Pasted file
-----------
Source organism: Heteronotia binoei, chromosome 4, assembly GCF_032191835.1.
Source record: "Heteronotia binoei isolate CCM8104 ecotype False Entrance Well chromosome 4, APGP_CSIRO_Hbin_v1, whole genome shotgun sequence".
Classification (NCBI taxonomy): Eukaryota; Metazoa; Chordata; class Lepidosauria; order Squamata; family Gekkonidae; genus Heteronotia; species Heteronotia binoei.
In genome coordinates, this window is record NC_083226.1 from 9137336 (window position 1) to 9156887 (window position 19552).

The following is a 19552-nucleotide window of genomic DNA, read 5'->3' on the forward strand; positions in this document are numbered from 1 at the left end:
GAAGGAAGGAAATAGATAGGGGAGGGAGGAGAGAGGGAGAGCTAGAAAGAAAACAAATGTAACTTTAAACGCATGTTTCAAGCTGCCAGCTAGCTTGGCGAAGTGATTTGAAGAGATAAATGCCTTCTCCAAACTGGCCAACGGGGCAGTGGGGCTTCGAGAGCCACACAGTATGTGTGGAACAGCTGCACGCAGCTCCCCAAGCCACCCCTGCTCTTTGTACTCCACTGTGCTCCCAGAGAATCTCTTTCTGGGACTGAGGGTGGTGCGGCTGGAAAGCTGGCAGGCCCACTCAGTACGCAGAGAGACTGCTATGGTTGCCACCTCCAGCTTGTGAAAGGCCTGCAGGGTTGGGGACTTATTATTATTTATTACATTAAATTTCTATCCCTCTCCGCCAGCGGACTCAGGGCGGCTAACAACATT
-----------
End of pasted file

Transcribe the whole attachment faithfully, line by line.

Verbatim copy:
Source organism: Heteronotia binoei, chromosome 4, assembly GCF_032191835.1.
Source record: "Heteronotia binoei isolate CCM8104 ecotype False Entrance Well chromosome 4, APGP_CSIRO_Hbin_v1, whole genome shotgun sequence".
Classification (NCBI taxonomy): Eukaryota; Metazoa; Chordata; class Lepidosauria; order Squamata; family Gekkonidae; genus Heteronotia; species Heteronotia binoei.
In genome coordinates, this window is record NC_083226.1 from 9137336 (window position 1) to 9156887 (window position 19552).

The following is a 19552-nucleotide window of genomic DNA, read 5'->3' on the forward strand; positions in this document are numbered from 1 at the left end:
GAAGGAAGGAAATAGATAGGGGAGGGAGGAGAGAGGGAGAGCTAGAAAGAAAACAAATGTAACTTTAAACGCATGTTTCAAGCTGCCAGCTAGCTTGGCGAAGTGATTTGAAGAGATAAATGCCTTCTCCAAACTGGCCAACGGGGCAGTGGGGCTTCGAGAGCCACACAGTATGTGTGGAACAGCTGCACGCAGCTCCCCAAGCCACCCCTGCTCTTTGTACTCCACTGTGCTCCCAGAGAATCTCTTTCTGGGACTGAGGGTGGTGCGGCTGGAAAGCTGGCAGGCCCACTCAGTACGCAGAGAGACTGCTATGGTTGCCACCTCCAGCTTGTGAAAGGCCTGCAGGGTTGGGGACTTATTATTATTTATTACATTAAATTTCTATCCCTCTCCGCCAGCGGACTCAGGGCGGCTAACAACATT